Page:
With Mother’s Day and Memorial Day happening this month, there is an abundance of gorgeous flowers at the local markets. I recently came across a stunning pink bouquet of pesticide-free roses and took them home to experiment with rose petal-infused honey, without having actually found a solid recipe for it anywhere on the interwebs. Then, as kismet would have it, I came across a splendid tutorial on The Herb Companion for making herb-infused honey by our very own Kirsten Hudson. Using her advice, I experimented with my own take at rose-infused honey, and the results were just lovely. Here’s how to make this incredible infusion that will make you feel like a garden princess.
While the directions on The Herb Companion point out well enough how to infuse honey with general herbs, I imagine the proportions to measure out for fresh rose petals is quite different, as roses aren’t quite as concentrated in flavor and aroma as fresh-cut herbs. I took a guess in my measurements of how many rose petals to use. From about three roses, I gathered enough petals to total about 2 cups. You may want to add even more than this to your honey for extra flavor/aroma; if so, just stir in however much rose you’d like as will fit into the Mason jar. You can also try this recipe using dried rose petals, available at health food stores; if so, you’ll want to cut back on the amount of dried petals you add.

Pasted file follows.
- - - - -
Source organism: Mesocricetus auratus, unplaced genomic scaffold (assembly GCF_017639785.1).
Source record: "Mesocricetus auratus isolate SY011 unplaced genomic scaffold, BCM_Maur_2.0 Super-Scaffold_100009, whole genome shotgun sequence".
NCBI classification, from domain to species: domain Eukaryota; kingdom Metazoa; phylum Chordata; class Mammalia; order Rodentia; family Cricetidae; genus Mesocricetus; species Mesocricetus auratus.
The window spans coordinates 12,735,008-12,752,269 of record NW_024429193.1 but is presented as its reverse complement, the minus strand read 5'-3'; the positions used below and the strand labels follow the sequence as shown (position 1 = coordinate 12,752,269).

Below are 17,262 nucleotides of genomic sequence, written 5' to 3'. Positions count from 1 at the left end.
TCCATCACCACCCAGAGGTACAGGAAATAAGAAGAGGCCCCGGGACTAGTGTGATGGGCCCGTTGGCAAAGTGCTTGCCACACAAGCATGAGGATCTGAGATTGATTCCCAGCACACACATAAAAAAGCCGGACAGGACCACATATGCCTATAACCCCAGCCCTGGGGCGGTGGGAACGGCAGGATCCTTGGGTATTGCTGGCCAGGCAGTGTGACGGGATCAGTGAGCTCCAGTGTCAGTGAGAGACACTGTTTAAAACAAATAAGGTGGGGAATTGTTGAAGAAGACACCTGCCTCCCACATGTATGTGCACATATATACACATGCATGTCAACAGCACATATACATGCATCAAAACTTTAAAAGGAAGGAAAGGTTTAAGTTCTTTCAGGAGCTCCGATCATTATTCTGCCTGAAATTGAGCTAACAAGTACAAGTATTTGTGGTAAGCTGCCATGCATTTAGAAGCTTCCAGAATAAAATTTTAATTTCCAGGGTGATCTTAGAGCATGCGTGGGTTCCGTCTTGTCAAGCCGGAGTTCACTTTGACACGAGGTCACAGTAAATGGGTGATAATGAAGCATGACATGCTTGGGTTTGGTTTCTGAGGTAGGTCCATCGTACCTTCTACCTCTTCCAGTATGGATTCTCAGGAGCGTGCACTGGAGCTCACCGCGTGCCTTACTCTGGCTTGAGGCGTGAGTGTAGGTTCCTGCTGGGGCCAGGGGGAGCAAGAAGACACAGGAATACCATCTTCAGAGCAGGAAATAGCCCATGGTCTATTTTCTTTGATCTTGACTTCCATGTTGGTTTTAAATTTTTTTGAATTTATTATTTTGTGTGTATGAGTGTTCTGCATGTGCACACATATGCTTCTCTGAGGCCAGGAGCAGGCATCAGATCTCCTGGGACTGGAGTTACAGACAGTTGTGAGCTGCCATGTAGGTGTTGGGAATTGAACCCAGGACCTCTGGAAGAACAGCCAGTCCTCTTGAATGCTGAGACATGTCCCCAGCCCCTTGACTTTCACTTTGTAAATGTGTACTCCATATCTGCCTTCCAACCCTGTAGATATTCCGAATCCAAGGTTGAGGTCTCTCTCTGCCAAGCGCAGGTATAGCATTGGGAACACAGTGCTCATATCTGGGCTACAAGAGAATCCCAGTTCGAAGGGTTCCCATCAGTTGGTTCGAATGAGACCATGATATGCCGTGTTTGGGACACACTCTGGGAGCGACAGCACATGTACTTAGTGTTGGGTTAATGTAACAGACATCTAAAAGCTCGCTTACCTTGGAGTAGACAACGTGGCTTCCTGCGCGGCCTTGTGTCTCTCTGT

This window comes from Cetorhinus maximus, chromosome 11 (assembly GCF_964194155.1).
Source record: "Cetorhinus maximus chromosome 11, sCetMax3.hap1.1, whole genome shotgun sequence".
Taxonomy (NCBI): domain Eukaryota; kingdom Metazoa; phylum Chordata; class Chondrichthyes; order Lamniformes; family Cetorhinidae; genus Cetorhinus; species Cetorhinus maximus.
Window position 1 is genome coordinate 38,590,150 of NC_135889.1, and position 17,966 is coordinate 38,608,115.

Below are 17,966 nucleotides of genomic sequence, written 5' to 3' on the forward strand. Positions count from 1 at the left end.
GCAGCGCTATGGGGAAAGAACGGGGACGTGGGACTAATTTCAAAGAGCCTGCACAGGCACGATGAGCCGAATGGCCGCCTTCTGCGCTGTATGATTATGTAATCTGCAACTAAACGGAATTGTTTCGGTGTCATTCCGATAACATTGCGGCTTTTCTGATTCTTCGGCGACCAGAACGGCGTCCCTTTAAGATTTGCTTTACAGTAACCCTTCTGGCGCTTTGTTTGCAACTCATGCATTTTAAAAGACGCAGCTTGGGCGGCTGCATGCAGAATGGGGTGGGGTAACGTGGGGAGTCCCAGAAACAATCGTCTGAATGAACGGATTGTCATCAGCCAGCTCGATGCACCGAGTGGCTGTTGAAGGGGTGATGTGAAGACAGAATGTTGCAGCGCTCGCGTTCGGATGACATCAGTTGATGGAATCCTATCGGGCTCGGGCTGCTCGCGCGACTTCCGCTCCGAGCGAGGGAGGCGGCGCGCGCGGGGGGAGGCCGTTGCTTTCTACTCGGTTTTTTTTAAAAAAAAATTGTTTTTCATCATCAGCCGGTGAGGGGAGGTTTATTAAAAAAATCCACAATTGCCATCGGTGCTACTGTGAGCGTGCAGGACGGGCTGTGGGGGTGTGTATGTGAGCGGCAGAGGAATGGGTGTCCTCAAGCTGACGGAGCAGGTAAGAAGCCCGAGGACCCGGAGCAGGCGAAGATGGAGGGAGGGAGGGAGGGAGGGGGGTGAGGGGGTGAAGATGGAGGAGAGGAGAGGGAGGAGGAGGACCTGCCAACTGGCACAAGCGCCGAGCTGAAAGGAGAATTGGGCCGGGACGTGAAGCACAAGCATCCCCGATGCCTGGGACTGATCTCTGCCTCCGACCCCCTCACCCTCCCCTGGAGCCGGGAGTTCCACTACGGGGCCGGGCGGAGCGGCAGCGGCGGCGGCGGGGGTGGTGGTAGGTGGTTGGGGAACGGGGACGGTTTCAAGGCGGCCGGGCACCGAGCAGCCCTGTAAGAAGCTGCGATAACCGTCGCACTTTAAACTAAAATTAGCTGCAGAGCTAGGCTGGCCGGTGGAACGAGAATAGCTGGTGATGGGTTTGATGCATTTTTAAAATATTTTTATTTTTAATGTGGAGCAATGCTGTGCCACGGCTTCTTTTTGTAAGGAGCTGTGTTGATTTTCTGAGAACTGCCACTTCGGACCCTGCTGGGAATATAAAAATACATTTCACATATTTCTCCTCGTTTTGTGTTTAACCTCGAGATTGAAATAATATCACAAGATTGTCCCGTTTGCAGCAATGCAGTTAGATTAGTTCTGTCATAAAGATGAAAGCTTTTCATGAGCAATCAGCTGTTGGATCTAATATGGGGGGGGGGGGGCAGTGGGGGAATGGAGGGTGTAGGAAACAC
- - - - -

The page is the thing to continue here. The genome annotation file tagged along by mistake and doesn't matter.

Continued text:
Fresh Rose Petal-Infused Honey
3 to 4 local, pesticide-free roses
1 (1-pound) jar local honey (about 2 cups total)
Gently wash roses or wipe clean with a damp cloth.
Pick enough flowers to equal about 2 cups (eyeball it).
Place flowers inside a clean, dry Mason jar (big enough to hold about 2 to 4 cups total).
From the Organic Authority Files
Pour honey directly over roses in jar.
If desired, stir in more rose petals at this time. Stir well and seal jar.
Leave on countertop for 1 week, until flavor and aroma suit your senses.
To strain, place Mason jar (still sealed) in a large pot of very hot water, not fully submerging. Honey will soften as the jar heats up. Once honey becomes warm enough to be runny, strain honey out into a new, cleaned Mason jar.
Infused honey is said to last for a few months if kept sealed in a cool, dark place. I’ve heard that honey will keep indefinitely, though, because of the natural preservatives inside it. Any takers on how long something like this will keep? Feel free to chime in!
All images by Kimberley Stakal